True Christianity, as the (one and only true) religion established by God the Creator, views men as, at minimum, Divinely wrought vessels of common -grace gifts, recipients in unequal measure of physical and mental powers and attributes unique to each individual. And scattered among humanity at large are the minority elect of God, recipients of saving and sanctifying grace superadded to common grace. So humanity at large consists of vessels of Divine wrath and vessels of Divine mercy.

Human societies, at any given time, are majority unbelieving, and majority reprobate. Establishing and maintaining Christian society — characterized by selfless love of God and neighbor, ordered liberty, and limits on State power -- is therefore a statistical improbability and Herculean challenge in any age. In modernity, the capitalist appeal to selfishness and material prosperity -- followed closely and hotly by the communist appeal to "distributive justice", envy and power-lust -- have proved compelling, unstoppable, and impossible to resist for weak -- and highly suggestible and corruptible -- fallen mankind. This is especially so since these doctrines came dressed in clever and subtle intellectual rationalizations of their great and characteristic sins.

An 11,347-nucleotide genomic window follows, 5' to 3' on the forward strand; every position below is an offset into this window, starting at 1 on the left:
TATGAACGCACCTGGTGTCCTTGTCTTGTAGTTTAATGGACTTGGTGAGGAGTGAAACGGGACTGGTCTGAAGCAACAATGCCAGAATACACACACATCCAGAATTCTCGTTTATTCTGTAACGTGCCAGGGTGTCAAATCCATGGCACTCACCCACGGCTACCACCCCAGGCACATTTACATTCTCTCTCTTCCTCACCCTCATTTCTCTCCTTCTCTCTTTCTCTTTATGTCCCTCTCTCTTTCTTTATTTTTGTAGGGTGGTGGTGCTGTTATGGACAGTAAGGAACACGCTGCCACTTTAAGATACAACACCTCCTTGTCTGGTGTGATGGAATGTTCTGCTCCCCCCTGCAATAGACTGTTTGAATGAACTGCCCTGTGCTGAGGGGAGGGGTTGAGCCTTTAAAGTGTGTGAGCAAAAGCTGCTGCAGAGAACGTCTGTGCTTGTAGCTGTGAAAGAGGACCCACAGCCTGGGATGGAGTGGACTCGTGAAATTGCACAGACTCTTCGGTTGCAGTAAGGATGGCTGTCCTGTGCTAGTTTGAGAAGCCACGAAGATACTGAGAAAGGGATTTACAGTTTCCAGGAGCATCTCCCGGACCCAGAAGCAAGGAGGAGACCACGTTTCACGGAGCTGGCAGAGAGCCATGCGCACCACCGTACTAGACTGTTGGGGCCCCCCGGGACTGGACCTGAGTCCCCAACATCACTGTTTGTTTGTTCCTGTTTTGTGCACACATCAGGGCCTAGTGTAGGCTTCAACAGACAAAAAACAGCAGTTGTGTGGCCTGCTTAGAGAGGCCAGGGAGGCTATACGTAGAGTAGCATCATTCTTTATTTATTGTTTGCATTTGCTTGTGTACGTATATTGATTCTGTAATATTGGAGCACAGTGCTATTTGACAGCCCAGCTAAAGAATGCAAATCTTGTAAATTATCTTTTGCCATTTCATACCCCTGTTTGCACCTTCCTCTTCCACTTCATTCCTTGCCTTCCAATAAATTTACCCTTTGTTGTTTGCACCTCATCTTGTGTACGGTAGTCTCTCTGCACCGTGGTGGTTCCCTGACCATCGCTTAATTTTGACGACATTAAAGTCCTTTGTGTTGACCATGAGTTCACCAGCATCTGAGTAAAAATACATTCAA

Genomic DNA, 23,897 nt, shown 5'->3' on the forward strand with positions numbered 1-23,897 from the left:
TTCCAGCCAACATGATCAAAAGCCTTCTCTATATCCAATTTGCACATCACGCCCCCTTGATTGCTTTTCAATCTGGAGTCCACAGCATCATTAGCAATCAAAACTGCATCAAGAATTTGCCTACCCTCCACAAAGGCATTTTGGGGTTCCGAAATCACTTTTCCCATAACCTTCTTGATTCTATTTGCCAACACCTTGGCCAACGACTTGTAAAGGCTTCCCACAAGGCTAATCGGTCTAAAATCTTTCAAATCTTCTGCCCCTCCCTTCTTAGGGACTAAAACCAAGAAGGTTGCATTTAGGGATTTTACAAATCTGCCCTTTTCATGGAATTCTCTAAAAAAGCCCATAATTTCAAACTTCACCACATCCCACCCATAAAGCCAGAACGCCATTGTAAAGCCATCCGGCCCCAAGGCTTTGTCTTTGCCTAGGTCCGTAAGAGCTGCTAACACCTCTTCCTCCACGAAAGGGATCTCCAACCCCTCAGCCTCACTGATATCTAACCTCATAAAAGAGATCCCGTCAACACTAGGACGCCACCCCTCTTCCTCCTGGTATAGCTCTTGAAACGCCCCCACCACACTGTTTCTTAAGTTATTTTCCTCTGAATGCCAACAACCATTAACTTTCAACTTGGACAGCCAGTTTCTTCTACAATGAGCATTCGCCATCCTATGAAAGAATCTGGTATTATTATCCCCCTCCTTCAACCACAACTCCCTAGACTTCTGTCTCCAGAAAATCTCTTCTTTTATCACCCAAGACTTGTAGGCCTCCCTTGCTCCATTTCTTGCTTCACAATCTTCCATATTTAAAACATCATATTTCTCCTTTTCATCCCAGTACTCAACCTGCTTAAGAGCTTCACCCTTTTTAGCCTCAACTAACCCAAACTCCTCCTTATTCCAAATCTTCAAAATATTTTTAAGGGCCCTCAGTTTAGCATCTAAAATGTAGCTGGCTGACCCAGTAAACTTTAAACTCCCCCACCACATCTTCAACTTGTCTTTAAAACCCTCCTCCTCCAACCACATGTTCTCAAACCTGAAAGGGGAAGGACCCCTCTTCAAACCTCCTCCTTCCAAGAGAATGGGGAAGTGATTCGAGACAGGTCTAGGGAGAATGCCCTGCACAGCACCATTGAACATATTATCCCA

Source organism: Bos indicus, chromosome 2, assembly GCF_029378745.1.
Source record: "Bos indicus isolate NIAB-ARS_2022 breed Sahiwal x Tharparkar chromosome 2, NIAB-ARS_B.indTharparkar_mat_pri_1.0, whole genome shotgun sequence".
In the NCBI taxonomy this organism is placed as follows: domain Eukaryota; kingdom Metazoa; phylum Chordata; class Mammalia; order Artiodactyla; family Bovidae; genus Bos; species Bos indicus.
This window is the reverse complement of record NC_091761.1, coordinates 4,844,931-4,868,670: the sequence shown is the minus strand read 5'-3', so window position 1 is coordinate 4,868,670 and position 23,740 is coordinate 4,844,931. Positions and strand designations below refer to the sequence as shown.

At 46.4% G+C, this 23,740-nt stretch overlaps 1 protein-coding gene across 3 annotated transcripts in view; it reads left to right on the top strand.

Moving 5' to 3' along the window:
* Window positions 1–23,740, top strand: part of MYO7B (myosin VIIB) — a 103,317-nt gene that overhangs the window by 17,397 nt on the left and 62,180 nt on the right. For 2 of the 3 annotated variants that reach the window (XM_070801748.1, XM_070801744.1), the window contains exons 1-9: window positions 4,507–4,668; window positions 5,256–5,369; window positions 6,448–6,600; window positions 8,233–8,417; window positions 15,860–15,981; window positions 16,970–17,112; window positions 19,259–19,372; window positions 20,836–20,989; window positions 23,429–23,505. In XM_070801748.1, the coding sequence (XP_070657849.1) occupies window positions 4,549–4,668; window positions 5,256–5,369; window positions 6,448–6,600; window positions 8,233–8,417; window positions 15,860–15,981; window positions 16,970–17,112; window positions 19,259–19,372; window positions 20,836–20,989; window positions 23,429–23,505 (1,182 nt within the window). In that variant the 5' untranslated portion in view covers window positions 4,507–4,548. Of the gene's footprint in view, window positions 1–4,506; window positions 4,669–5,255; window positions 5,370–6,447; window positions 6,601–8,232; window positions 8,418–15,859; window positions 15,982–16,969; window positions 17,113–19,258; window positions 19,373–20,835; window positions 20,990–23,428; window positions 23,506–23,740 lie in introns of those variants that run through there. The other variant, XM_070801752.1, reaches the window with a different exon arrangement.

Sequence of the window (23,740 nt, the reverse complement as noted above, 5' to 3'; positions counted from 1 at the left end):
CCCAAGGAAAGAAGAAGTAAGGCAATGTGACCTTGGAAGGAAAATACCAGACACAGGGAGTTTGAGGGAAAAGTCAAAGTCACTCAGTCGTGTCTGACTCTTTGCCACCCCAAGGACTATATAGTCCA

In little over two centuries, industrial capitalism transformed humanity and the globe by its enormous and unprecedented material productive forces and achievements. Since 1750, and especially since 1800, human populations and aggregate wealth have exploded exponentially. Amidst the enormous den and bustle of capitalism, combined with the loud clamor of socialist-communist critics, materially-occupied humanity, despite much suffering, has been little disposed to fathom the moral effects and spiritual costs of modern economies, whether capitalist or communist.